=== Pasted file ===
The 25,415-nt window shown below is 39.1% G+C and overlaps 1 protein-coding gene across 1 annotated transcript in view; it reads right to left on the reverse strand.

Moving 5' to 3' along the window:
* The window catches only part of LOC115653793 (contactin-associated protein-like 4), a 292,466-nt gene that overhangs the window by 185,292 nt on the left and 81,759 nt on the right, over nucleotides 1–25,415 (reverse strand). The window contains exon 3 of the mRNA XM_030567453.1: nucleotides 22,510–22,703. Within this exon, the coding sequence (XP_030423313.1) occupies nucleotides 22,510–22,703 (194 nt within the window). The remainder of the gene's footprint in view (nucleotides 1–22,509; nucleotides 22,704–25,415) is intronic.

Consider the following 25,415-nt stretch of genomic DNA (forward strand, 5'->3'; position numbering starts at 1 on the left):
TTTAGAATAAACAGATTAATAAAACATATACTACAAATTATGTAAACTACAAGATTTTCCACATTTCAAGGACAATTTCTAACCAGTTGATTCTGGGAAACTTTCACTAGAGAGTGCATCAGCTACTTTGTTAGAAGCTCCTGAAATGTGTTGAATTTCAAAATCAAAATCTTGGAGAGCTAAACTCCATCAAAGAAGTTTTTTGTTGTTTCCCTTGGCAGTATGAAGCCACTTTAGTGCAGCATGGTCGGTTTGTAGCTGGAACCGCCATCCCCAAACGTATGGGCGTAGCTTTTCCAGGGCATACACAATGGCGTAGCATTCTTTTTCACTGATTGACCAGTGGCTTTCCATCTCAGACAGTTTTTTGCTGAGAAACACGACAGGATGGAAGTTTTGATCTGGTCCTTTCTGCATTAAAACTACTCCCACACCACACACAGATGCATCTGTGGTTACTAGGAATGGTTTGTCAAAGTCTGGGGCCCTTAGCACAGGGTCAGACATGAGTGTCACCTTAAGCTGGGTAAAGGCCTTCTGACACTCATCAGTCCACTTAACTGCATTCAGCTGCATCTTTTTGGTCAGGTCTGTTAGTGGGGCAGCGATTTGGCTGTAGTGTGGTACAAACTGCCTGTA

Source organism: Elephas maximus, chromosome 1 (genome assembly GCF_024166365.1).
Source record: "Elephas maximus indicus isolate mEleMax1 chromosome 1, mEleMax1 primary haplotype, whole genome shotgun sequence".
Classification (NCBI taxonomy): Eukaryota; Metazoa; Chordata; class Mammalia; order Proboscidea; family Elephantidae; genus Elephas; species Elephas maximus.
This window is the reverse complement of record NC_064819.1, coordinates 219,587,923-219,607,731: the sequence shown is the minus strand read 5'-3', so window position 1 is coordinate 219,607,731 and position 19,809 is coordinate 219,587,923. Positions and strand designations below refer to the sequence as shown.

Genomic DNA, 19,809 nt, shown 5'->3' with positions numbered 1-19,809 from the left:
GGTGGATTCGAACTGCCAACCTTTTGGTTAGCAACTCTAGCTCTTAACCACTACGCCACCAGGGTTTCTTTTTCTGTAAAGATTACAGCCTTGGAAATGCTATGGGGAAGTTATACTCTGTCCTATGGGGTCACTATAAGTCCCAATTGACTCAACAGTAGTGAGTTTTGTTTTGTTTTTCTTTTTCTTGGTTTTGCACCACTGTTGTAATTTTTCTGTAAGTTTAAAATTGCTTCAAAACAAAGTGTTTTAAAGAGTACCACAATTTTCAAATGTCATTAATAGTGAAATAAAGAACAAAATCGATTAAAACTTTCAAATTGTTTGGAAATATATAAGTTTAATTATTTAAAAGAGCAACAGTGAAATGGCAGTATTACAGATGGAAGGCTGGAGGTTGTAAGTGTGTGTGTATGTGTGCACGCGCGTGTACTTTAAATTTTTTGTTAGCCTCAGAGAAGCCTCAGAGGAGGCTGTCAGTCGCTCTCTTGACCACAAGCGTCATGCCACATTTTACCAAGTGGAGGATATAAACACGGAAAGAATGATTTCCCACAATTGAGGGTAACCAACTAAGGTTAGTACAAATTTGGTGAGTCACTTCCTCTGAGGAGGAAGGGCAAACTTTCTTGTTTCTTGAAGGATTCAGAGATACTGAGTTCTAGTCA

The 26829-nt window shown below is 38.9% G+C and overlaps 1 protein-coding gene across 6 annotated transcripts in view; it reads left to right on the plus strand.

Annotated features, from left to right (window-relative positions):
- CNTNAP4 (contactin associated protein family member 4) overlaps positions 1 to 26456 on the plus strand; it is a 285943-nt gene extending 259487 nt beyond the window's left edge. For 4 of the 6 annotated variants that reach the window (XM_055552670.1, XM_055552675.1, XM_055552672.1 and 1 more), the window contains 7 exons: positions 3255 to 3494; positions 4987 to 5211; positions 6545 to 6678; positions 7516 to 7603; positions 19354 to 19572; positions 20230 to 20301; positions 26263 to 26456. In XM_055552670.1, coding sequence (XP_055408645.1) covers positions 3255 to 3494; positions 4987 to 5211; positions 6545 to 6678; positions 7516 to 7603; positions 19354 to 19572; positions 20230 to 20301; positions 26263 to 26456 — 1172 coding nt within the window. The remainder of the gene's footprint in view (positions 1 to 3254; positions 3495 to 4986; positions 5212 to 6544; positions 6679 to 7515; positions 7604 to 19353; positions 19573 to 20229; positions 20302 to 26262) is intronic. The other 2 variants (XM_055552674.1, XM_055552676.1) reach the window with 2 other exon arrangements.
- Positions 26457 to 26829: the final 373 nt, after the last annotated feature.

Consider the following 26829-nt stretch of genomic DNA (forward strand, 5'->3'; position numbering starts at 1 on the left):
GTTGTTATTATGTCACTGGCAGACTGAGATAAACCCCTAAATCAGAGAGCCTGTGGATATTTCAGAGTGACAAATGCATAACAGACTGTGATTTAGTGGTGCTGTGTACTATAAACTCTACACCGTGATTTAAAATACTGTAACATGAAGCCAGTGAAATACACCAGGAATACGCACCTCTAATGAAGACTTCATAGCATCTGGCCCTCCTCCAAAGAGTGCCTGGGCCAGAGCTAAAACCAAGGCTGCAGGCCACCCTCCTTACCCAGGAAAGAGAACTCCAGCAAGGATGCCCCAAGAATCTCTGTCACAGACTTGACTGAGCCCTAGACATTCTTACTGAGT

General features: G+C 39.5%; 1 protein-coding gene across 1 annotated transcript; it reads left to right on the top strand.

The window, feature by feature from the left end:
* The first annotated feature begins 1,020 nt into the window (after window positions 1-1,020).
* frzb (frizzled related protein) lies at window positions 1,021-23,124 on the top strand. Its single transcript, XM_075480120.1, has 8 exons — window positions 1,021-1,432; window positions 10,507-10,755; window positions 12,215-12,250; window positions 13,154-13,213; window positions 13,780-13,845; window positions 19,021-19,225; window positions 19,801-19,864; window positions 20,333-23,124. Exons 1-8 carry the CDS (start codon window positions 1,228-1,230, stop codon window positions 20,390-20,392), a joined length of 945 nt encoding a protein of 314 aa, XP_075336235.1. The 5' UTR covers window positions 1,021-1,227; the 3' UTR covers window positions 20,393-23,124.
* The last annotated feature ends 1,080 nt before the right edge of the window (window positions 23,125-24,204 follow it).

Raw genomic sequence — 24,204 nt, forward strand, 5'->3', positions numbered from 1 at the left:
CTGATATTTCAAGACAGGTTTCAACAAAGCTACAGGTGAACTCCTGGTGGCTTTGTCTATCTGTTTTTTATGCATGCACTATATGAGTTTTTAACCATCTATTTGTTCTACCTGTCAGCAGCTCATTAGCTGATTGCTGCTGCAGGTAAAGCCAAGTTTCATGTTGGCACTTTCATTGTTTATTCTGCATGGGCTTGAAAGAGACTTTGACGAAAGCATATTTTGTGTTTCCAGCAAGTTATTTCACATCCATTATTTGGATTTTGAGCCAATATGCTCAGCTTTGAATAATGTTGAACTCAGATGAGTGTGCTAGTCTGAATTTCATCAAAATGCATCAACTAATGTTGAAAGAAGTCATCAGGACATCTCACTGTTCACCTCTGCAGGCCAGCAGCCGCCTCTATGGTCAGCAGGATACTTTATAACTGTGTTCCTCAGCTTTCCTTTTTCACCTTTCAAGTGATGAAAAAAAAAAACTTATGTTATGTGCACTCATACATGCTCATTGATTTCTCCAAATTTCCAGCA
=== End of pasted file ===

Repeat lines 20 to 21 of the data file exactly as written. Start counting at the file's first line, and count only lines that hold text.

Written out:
* The first annotated feature begins 1,020 nt into the window (after window positions 1-1,020).
* frzb (frizzled related protein) lies at window positions 1,021-23,124 on the top strand. Its single transcript, XM_075480120.1, has 8 exons — window positions 1,021-1,432; window positions 10,507-10,755; window positions 12,215-12,250; window positions 13,154-13,213; window positions 13,780-13,845; window positions 19,021-19,225; window positions 19,801-19,864; window positions 20,333-23,124. Exons 1-8 carry the CDS (start codon window positions 1,228-1,230, stop codon window positions 20,390-20,392), a joined length of 945 nt encoding a protein of 314 aa, XP_075336235.1. The 5' UTR covers window positions 1,021-1,227; the 3' UTR covers window positions 20,393-23,124.